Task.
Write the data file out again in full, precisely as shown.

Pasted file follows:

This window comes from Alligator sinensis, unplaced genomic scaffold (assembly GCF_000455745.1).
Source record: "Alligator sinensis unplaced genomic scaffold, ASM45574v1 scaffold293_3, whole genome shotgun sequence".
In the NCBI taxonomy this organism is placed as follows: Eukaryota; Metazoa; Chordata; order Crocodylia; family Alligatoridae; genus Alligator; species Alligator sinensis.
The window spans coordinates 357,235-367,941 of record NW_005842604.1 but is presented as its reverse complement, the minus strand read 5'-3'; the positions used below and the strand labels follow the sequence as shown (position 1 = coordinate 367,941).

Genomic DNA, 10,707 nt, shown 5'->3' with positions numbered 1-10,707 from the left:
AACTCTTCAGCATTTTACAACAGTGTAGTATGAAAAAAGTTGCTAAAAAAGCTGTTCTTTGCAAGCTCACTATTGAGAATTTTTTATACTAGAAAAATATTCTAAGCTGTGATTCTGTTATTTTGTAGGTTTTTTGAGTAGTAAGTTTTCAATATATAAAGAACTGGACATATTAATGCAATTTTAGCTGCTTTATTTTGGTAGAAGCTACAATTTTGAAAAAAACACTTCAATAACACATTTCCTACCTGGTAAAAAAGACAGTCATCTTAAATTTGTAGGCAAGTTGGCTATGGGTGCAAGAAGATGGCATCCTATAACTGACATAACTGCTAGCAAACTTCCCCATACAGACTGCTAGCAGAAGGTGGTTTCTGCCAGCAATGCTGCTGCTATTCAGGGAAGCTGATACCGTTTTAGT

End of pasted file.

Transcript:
This window comes from Alligator sinensis, unplaced genomic scaffold (assembly GCF_000455745.1).
Source record: "Alligator sinensis unplaced genomic scaffold, ASM45574v1 scaffold293_3, whole genome shotgun sequence".
In the NCBI taxonomy this organism is placed as follows: Eukaryota; Metazoa; Chordata; order Crocodylia; family Alligatoridae; genus Alligator; species Alligator sinensis.
The window spans coordinates 357,235-367,941 of record NW_005842604.1 but is presented as its reverse complement, the minus strand read 5'-3'; the positions used below and the strand labels follow the sequence as shown (position 1 = coordinate 367,941).

Genomic DNA, 10,707 nt, shown 5'->3' with positions numbered 1-10,707 from the left:
AACTCTTCAGCATTTTACAACAGTGTAGTATGAAAAAAGTTGCTAAAAAAGCTGTTCTTTGCAAGCTCACTATTGAGAATTTTTTATACTAGAAAAATATTCTAAGCTGTGATTCTGTTATTTTGTAGGTTTTTTGAGTAGTAAGTTTTCAATATATAAAGAACTGGACATATTAATGCAATTTTAGCTGCTTTATTTTGGTAGAAGCTACAATTTTGAAAAAAACACTTCAATAACACATTTCCTACCTGGTAAAAAAGACAGTCATCTTAAATTTGTAGGCAAGTTGGCTATGGGTGCAAGAAGATGGCATCCTATAACTGACATAACTGCTAGCAAACTTCCCCATACAGACTGCTAGCAGAAGGTGGTTTCTGCCAGCAATGCTGCTGCTATTCAGGGAAGCTGATACCGTTTTAGT